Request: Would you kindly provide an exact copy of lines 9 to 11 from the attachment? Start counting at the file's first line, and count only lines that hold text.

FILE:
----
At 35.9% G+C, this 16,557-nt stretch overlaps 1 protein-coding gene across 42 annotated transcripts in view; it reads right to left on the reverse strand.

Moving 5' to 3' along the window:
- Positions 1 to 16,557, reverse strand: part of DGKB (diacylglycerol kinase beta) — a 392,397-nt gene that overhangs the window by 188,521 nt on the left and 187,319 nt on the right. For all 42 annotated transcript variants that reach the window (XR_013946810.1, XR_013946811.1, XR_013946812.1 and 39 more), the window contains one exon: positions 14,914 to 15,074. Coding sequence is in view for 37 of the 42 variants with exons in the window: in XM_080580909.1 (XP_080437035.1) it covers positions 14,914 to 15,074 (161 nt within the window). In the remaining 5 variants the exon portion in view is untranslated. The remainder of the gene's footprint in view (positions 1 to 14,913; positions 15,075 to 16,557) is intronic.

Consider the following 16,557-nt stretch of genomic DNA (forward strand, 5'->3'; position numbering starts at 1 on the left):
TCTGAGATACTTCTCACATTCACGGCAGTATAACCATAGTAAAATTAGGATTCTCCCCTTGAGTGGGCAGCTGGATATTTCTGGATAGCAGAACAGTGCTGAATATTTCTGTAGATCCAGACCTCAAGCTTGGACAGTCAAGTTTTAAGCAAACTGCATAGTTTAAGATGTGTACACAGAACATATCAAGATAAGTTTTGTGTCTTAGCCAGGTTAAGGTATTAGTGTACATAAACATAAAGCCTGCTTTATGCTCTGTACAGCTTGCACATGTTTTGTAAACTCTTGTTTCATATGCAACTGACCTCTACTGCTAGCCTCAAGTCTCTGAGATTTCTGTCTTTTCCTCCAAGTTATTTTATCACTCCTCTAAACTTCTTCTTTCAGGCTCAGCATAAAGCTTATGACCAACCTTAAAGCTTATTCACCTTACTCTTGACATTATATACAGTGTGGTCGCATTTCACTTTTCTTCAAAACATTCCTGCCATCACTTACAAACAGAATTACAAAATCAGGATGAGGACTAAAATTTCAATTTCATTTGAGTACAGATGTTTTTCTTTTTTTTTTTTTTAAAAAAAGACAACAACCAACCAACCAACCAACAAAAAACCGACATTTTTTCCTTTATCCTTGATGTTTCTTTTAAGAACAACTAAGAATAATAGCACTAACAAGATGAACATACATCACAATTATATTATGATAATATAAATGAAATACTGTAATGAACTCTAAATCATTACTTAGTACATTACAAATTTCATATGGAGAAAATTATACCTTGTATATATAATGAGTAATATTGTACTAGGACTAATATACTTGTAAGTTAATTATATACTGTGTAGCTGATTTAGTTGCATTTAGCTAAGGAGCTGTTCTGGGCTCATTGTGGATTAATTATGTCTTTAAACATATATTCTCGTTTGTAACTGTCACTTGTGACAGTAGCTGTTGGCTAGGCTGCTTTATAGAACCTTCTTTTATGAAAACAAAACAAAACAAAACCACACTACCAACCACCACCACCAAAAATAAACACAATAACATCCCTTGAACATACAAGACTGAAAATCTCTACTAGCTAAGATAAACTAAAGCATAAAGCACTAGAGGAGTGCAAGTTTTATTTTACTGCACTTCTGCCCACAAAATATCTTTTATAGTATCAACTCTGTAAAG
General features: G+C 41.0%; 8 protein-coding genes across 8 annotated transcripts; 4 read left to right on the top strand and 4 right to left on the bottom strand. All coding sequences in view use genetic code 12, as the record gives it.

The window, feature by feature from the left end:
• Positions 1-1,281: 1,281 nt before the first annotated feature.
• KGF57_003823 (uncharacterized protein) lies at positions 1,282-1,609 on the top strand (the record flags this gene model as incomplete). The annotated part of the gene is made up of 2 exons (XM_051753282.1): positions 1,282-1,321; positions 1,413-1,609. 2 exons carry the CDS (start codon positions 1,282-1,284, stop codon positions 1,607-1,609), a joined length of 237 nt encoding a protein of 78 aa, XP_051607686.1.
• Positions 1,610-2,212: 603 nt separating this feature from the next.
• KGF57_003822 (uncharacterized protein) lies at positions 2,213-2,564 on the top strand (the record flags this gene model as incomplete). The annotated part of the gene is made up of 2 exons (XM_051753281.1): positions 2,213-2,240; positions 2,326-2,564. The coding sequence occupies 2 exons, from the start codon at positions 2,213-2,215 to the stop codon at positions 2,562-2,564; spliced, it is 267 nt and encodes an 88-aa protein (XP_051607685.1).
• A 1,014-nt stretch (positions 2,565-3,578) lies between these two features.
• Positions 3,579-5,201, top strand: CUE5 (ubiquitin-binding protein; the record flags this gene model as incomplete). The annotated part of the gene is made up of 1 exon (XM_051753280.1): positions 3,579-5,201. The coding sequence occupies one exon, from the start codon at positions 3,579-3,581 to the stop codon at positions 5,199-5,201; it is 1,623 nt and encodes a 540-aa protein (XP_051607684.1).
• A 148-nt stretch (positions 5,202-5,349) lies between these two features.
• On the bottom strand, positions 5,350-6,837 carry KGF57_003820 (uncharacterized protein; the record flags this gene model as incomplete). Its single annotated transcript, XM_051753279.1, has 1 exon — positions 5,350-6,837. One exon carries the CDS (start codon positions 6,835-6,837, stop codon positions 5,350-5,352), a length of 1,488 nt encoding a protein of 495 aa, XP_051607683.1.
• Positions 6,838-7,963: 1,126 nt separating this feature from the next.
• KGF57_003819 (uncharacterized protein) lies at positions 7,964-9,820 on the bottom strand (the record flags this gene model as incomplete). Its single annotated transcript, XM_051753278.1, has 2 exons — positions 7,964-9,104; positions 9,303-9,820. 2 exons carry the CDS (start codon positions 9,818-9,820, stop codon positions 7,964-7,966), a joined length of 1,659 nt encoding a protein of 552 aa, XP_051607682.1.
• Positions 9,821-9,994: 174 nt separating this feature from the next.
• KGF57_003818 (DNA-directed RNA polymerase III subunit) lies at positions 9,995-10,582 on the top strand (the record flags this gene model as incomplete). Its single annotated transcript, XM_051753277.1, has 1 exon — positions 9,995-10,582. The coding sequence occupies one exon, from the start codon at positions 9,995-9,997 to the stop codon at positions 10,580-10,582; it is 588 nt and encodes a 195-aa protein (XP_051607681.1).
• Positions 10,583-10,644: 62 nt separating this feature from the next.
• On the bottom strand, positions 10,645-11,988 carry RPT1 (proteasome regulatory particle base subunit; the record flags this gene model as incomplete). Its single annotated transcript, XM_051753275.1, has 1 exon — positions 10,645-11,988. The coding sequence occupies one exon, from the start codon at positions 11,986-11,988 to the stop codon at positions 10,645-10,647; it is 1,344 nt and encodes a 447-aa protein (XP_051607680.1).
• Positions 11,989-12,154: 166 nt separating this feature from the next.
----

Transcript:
• KGF57_003823 (uncharacterized protein) lies at positions 1,282-1,609 on the top strand (the record flags this gene model as incomplete). The annotated part of the gene is made up of 2 exons (XM_051753282.1): positions 1,282-1,321; positions 1,413-1,609. 2 exons carry the CDS (start codon positions 1,282-1,284, stop codon positions 1,607-1,609), a joined length of 237 nt encoding a protein of 78 aa, XP_051607686.1.
• Positions 1,610-2,212: 603 nt separating this feature from the next.
• KGF57_003822 (uncharacterized protein) lies at positions 2,213-2,564 on the top strand (the record flags this gene model as incomplete). The annotated part of the gene is made up of 2 exons (XM_051753281.1): positions 2,213-2,240; positions 2,326-2,564. The coding sequence occupies 2 exons, from the start codon at positions 2,213-2,215 to the stop codon at positions 2,562-2,564; spliced, it is 267 nt and encodes an 88-aa protein (XP_051607685.1).